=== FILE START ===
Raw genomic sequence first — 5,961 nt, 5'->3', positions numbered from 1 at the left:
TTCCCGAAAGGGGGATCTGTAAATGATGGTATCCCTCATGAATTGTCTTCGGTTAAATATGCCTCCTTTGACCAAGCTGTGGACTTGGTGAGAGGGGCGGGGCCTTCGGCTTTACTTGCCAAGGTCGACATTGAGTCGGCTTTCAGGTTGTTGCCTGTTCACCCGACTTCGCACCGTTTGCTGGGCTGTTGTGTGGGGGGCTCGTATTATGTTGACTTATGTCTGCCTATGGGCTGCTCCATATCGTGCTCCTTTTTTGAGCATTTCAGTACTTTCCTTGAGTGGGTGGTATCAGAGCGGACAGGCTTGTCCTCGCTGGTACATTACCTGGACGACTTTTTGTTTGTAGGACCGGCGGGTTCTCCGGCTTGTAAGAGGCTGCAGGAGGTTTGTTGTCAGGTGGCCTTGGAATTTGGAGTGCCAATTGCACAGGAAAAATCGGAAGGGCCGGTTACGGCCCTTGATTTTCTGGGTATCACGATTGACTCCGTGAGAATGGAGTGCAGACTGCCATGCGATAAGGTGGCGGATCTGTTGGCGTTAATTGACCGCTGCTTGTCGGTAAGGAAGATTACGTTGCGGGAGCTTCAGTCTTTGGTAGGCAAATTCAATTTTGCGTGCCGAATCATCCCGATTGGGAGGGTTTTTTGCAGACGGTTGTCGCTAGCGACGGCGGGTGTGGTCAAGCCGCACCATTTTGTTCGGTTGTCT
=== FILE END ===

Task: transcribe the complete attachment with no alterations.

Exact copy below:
Raw genomic sequence first — 5,961 nt, 5'->3', positions numbered from 1 at the left:
TTCCCGAAAGGGGGATCTGTAAATGATGGTATCCCTCATGAATTGTCTTCGGTTAAATATGCCTCCTTTGACCAAGCTGTGGACTTGGTGAGAGGGGCGGGGCCTTCGGCTTTACTTGCCAAGGTCGACATTGAGTCGGCTTTCAGGTTGTTGCCTGTTCACCCGACTTCGCACCGTTTGCTGGGCTGTTGTGTGGGGGGCTCGTATTATGTTGACTTATGTCTGCCTATGGGCTGCTCCATATCGTGCTCCTTTTTTGAGCATTTCAGTACTTTCCTTGAGTGGGTGGTATCAGAGCGGACAGGCTTGTCCTCGCTGGTACATTACCTGGACGACTTTTTGTTTGTAGGACCGGCGGGTTCTCCGGCTTGTAAGAGGCTGCAGGAGGTTTGTTGTCAGGTGGCCTTGGAATTTGGAGTGCCAATTGCACAGGAAAAATCGGAAGGGCCGGTTACGGCCCTTGATTTTCTGGGTATCACGATTGACTCCGTGAGAATGGAGTGCAGACTGCCATGCGATAAGGTGGCGGATCTGTTGGCGTTAATTGACCGCTGCTTGTCGGTAAGGAAGATTACGTTGCGGGAGCTTCAGTCTTTGGTAGGCAAATTCAATTTTGCGTGCCGAATCATCCCGATTGGGAGGGTTTTTTGCAGACGGTTGTCGCTAGCGACGGCGGGTGTGGTCAAGCCGCACCATTTTGTTCGGTTGTCT